This post is part of a larger 4 step series, check them all out:
Step 1: Using the Star Adventurer Tracker
Step 2: How to Shoot the Moon
Step 3: Choosing Gear for Deep-Sky Imaging
Step 4: Shooting Deep-Sky Images
Shooting the night sky has never been more popular, nor easier. The choice of equipment has also never been better, or more affordable. However, as per the advice given by Dickinson and Dyer in their book The Backyard Astronomer’s Guide, we suggest getting into astrophotography one step at a time.
Step One: Use Your Phone
Remarkably, modern phone cameras are capable of providing impressive results when used on a tripod in low-light mode for long exposures of scenes at night. Even older phones have cameras good enough to capture images of the Moon when clamped to the eyepiece of a telescope, with an accessory like a Smartphone Adapter.
Start with the phone’s own camera app. However, apps such as Deep Sky Camera (for Android) and Night Cap (for Apple iOS) provide more advanced options. Dabbling with phone astrophotography provides practice in framing scenes at night, setting a camera, aiming through a telescope, and simple image processing.
Step Two: Use Your DSLR on a Tripod
If you have an older DSLR camera or a newer mirrorless camera, plus a kit zoom lens, use it on a sturdy tripod to shoot short exposures (under 30 seconds) of night scenes lit by moonlight.
Mastering this type of “camera-on-tripod” nightscape photography will give you invaluable experience in operating and focusing a camera at night. Focusing has to be done manually, by using Live View to focus on a star at a 5x or 10x zoom setting.
You’ll also gain experience adjusting camera settings for the best exposures. On moonlit nights, use the lens you have at an aperture of f/4 to f/5.6 (or wider at f/2.8), and set the camera to an ISO speed of 400 to 1600 for exposures of 10 to 20 seconds. You’ll be amazed at what the camera can capture by moonlight.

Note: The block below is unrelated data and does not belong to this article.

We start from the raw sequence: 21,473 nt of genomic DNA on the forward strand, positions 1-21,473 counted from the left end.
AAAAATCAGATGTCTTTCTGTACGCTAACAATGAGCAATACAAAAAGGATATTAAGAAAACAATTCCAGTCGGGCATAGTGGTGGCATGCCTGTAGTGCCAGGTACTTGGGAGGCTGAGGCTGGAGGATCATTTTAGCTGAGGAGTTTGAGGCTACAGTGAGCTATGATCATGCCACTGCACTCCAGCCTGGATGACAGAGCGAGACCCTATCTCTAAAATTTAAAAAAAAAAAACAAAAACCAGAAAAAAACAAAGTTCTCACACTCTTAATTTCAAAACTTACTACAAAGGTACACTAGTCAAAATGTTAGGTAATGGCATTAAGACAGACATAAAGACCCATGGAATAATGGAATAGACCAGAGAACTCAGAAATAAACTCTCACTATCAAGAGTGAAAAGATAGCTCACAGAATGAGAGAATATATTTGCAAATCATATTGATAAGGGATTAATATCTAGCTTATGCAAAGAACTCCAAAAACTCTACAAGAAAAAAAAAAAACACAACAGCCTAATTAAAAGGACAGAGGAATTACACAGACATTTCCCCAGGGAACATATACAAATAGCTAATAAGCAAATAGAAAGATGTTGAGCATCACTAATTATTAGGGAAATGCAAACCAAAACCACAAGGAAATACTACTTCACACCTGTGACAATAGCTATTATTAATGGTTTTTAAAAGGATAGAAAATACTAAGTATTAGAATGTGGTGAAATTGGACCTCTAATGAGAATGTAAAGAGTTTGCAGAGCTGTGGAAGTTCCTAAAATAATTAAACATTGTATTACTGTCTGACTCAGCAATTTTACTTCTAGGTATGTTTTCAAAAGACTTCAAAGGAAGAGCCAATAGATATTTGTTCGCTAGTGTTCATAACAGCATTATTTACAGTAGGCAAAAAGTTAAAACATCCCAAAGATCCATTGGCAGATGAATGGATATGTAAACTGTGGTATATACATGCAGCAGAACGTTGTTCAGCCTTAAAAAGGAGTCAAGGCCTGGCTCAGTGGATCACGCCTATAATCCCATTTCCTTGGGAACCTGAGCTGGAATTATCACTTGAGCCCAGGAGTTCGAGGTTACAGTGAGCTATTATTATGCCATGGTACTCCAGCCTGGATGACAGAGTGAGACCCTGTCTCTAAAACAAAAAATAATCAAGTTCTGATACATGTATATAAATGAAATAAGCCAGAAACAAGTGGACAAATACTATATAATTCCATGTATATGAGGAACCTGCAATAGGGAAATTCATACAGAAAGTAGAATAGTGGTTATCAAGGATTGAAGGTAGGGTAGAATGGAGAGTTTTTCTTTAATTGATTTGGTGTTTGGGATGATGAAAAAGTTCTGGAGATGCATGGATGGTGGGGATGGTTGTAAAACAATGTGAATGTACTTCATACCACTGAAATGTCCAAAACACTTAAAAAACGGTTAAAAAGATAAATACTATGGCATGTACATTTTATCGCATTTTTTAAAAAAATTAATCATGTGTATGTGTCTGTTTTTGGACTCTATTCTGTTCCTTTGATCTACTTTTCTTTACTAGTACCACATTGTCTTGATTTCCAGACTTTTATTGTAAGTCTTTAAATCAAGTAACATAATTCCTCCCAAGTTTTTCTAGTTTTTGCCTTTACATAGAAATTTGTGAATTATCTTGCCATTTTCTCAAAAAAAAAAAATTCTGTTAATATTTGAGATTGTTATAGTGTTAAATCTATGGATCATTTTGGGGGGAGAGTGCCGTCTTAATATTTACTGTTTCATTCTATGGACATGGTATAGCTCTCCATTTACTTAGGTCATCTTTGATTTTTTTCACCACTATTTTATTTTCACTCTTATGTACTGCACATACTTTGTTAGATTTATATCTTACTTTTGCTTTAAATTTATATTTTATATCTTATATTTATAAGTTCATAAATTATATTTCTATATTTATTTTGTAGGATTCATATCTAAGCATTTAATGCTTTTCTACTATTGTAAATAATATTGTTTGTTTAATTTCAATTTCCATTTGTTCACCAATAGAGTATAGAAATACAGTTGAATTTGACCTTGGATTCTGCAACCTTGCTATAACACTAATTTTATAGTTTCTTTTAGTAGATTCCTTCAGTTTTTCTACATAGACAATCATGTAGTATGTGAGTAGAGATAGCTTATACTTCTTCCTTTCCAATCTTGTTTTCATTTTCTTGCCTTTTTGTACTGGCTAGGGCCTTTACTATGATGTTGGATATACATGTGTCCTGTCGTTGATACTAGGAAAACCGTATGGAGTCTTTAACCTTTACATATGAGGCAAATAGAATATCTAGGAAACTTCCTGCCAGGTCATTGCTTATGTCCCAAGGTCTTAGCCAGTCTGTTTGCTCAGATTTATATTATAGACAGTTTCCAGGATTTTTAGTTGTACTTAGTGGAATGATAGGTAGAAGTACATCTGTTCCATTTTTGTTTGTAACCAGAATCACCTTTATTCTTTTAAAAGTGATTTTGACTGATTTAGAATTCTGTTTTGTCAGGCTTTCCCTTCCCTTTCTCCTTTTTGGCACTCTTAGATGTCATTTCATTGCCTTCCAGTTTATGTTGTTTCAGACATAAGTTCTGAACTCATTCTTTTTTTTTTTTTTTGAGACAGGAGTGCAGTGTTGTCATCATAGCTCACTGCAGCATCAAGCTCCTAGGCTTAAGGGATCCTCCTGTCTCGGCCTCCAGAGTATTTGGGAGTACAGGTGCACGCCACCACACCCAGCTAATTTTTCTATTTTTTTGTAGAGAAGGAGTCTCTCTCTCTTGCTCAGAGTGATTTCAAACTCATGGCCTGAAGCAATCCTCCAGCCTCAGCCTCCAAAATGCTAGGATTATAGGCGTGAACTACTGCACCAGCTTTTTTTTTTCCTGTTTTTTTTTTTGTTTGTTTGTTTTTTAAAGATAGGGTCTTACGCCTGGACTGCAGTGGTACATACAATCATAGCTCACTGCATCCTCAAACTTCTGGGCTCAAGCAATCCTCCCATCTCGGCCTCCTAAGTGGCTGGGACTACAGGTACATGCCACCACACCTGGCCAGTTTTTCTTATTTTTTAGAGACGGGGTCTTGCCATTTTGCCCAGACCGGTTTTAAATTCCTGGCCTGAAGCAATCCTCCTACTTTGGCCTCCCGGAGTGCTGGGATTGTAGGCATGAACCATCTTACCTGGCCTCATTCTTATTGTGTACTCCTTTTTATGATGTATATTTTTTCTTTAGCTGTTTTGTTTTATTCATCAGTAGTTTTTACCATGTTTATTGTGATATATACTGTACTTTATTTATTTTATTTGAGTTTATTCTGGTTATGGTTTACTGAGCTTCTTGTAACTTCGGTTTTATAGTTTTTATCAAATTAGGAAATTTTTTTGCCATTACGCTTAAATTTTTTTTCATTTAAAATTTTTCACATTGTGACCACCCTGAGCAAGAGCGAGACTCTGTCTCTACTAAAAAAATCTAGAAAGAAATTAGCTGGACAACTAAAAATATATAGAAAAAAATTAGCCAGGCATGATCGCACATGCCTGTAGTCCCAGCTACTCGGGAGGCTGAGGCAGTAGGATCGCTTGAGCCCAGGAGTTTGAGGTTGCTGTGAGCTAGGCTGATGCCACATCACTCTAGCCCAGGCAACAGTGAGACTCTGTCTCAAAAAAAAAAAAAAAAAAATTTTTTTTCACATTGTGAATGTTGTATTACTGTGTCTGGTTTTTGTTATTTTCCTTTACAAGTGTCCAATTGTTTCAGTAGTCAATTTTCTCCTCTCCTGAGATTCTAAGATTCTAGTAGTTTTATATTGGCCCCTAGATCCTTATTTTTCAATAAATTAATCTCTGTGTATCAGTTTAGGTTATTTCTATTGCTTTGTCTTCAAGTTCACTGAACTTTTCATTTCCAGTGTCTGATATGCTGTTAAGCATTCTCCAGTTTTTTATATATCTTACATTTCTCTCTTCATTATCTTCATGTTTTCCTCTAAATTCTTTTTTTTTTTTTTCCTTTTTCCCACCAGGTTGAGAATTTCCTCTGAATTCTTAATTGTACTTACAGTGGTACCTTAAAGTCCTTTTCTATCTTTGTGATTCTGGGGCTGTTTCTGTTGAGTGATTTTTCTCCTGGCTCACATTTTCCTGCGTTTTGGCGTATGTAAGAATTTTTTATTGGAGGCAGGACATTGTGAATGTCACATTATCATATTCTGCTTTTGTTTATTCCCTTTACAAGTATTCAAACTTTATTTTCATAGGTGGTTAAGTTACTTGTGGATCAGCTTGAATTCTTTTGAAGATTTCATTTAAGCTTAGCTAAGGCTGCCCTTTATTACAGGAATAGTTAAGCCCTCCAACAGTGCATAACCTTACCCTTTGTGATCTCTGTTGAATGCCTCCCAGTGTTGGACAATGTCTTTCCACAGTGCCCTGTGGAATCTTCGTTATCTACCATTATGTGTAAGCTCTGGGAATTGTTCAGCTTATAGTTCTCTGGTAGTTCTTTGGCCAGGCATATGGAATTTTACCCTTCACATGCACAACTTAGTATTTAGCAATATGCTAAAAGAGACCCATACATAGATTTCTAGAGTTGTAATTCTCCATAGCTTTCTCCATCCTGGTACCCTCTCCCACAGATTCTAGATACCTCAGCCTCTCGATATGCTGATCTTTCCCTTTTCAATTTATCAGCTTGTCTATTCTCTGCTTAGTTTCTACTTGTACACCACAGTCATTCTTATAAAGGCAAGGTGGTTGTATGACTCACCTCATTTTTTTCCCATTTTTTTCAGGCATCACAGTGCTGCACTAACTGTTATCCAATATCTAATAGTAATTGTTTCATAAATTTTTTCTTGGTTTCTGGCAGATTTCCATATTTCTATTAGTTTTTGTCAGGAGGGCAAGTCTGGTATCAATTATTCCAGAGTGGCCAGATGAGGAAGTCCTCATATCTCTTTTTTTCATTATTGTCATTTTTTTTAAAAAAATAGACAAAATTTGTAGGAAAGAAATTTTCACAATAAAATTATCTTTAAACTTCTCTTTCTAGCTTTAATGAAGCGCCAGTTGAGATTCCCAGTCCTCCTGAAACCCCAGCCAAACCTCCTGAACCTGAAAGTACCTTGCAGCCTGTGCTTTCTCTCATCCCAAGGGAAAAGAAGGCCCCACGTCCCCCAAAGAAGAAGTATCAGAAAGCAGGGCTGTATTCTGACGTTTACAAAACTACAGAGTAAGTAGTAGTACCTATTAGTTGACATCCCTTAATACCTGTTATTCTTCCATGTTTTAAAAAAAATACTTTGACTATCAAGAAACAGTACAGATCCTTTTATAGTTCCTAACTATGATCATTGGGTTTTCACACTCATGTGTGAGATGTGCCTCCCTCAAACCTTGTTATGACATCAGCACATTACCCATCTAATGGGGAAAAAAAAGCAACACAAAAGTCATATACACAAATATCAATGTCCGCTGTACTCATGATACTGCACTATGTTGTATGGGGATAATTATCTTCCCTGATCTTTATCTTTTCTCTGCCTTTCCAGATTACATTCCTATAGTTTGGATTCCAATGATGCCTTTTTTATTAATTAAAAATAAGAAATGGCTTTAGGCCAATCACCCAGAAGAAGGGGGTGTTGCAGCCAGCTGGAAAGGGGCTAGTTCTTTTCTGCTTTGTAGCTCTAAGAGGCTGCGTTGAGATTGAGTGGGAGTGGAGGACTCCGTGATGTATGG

Step Three: Upgrade to a Better Lens
Shooting the Milky Way in a dark, moonless sky requires exposures of 30 to 40 seconds at ISO 1600 to 6400, but with a fast lens, likely your first necessary astrophoto purchase.
Nightscape photography, and all tracked constellation portraits, as described below, benefit from having an f/2 to f/2.8 wide-angle (12mm to 24mm) lens. Manual focus lenses from brands such as Rokinon (shown) are popular and affordable. No matter how much more gear you buy, you will always have a use for such a nightscape lens.
Step Four: Add a star Tracker
A camera on a fixed tripod limits your exposures to no more than 30 to 40 seconds before the motion of the sky trails the stars. By placing the camera on a motorized star tracker it can follow the moving sky, allowing the camera to record even more Milky Way detail, while keeping the stars pinpoint. With exposures of several minutes under dark skies, the Milky Way shows up with stunning structure and colour. You’ll be hooked.
Getting good results requires learning how to “polar align” the tracker so its motorized rotation axis aims toward the North Celestial Pole near (but not exactly at) Polaris. The tracker, and any camera on it, will then turn to accurately follow the stars from east to west. Using short telephoto lenses you can start shooting big deep-sky objects.
See our Astrophotography for Beginners Step 1: Using the Star Adventurer Tracker for more information.
Step Five: Shoot the Moon Through a Telescope
While you might want to immediately move up shooting long exposures of targets like the Andromeda Galaxy through your telescope, first try the Moon with your DSLR or mirrorless camera. Attaching the camera body (without lens) to your telescope requires a "T-Ring Adapter" and a “T-Ring” (shown) for your camera brand.
The Moon is bright and requires only short exposures well under a second. As such, the Moon can be shot through any telescope on any mount. Shooting the Moon provides experience with focusing and framing through a telescope, not always easy tasks!
See our Astrophotography for Beginners Step 2: How to Shoot the Moon for helpful tips.
"The Big" Step Six: Shooting Deep Sky Through a Telescope
This is where many aspiring astrophotographers want to start. But it’s a giant leap! Getting the colourful images that often entice newcomers into astrophotography requires a suite of specialized gear – both mounts and telescopes, not to mention accessories – that will add up to $2,000 … or much more.
The types of telescopes we recommend as the best buys for visual astronomy (i.e. just looking!) will almost certainly not be suited to long-exposure deep-sky imaging.
We survey the equipment required in our Astrophotography for Beginners Step 3: Choosing Gear for Deep-Sky Imaging.